Congratulations to Victoria Studer for Winning the June 2024 Barefoot Writing Challenge! (Your $100 prize is on its way!)

The challenge was to write an essay that answered this prompt:

What aspect of the writing business do you wish AI could take over for you that it can’t yet do?

Victoria’s original take on this prompt is both entertaining and thought-provoking. Enjoy her winning submission:

Victoria Studer
Victoria Studer

I wish AI could sound more human.

I know that’s counterintuitive, and it probably plays into everyone’s fears of what AI might become, but here’s the thing: I’m autistic.

Counter to what you might think, and what Hollywood would have you believe, people on the autism spectrum aren’t nonverbal scream machines incapable of interacting with the human race. At least, not all of us.

I have friends. I have a job. I have a family.

But being autistic means I process the world differently. I think differently. I respond differently.

I describe it as not being weird in normal ways; I’m weird in weird ways.

For example, think of what the letters “GP” might stand for. Most people would suggest “great pains” or “Good & Plenty” or “general practitioner.” However, the words that come to my mind are “geriatric proboscis.” Personally, I think this is hilarious, because imagining a crotchety old lady with a tapir-like snout is just hysterical to me. But most people don’t think like that.

Contrary to what Disney would have you believe, following your heart and being true to yourself don’t always lead to a choreographed dance number full of acceptance and love. Sometimes it results in being meanly teased because you fundamentally don’t understand the Tickle Me Elmo craze from the ’90s. Sometimes it means realizing 30 minutes into a conversation that people really aren’t that interested in the nuances of English grammar and they’re just nodding along to be polite. Sometimes it means bringing earplugs and fidgets and hiding in bathrooms because the noise of general social interaction at a small family gathering has become too much.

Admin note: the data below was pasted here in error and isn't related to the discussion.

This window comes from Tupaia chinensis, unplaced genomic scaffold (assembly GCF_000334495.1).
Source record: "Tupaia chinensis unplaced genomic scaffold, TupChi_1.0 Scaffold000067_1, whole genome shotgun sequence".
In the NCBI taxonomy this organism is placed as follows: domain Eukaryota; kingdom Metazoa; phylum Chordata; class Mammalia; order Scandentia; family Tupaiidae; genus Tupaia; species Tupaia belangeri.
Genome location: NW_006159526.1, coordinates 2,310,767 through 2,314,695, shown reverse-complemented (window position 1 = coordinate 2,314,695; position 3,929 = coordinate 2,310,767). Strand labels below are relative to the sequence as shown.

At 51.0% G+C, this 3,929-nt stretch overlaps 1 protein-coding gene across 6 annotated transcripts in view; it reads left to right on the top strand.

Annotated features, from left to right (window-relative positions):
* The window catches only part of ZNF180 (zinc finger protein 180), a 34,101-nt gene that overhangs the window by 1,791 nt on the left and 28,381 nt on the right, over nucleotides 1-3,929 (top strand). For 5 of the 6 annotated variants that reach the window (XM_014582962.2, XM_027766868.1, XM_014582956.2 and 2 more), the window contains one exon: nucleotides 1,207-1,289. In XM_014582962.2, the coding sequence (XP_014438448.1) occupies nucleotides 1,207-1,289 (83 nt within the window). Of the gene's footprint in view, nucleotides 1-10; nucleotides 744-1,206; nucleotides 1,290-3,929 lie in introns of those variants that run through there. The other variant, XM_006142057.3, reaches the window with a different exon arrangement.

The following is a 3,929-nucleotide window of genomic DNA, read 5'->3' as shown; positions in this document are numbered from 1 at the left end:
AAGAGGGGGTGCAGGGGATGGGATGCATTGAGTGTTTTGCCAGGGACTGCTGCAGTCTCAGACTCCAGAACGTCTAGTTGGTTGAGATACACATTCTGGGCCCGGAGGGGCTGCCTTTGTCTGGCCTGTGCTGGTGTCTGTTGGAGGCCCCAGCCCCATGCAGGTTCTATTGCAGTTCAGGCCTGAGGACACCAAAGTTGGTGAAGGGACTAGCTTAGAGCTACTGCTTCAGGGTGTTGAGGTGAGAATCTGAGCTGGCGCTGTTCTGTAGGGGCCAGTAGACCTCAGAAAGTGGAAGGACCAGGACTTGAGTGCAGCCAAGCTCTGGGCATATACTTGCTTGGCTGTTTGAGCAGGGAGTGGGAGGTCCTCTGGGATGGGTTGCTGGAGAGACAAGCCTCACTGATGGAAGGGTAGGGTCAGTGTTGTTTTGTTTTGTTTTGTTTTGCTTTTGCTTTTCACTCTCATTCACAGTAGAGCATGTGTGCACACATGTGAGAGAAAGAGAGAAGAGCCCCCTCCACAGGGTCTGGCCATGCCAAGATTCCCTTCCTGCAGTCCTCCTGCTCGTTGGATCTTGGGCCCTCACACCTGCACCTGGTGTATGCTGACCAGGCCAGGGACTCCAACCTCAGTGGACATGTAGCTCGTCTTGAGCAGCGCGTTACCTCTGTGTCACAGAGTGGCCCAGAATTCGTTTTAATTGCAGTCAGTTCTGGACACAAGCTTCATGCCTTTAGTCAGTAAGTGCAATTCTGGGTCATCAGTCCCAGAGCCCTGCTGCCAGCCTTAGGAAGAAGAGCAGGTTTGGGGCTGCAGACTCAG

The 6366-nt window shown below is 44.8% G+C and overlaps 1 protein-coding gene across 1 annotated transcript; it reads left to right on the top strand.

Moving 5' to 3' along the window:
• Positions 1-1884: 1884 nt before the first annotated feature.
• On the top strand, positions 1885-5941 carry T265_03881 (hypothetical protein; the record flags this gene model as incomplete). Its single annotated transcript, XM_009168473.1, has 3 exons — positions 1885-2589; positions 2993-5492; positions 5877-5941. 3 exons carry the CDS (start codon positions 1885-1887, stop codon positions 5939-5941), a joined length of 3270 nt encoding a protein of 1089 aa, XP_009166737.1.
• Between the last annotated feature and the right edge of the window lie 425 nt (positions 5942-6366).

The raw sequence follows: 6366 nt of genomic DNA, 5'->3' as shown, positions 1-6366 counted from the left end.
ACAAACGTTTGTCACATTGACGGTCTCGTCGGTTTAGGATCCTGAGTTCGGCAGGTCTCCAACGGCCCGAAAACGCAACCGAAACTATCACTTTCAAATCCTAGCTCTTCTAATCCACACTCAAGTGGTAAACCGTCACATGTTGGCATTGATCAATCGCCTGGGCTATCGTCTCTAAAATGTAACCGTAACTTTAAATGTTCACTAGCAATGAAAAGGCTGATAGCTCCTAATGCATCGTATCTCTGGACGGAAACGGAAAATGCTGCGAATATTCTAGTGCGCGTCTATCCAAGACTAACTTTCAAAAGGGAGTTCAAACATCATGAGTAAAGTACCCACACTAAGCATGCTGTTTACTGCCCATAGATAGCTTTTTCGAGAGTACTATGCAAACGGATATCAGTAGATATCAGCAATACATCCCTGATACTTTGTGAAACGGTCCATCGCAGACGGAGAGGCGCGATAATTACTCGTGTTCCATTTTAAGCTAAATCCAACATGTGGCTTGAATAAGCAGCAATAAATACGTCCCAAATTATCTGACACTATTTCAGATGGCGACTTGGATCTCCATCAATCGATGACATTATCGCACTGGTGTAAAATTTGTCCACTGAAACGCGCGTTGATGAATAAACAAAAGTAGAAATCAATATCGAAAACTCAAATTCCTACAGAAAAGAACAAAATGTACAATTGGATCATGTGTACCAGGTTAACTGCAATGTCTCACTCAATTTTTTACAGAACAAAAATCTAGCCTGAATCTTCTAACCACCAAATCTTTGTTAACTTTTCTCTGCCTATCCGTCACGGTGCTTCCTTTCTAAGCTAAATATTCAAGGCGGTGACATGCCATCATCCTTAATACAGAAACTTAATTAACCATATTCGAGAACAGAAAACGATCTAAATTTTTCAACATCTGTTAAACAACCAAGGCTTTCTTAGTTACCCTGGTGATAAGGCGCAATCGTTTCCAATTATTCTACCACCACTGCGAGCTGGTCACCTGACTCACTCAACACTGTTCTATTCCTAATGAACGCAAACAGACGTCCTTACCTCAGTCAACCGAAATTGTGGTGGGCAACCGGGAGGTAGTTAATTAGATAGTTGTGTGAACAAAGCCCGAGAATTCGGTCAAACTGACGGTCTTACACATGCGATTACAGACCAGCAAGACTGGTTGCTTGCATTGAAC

So when I sit down to write an article or interact with a client, I have to put my words and actions through a filter of “how neurotypical people act.” (I say “neurotypical” instead of “normal” because I’m not abnormal, I’m just autistic.)

Using this filter all day every day is called “masking,” and it gets exhausting. It means that I have to go through more drafts and revisions to make sure I’m not using word combos like “geriatric proboscis.” It means that even after revising, the words I choose might be slightly “off,” but no one can quite put their finger on how. It means that when I ask for advice, I’m just as likely to receive words that miss the mark as something actually useful, because people don’t entirely understand what I’m asking.

It would be great if AI could help me filter my words for a neurotypical world. Maybe someday it could even translate the rest of the world for me, but let’s not get ahead of ourselves.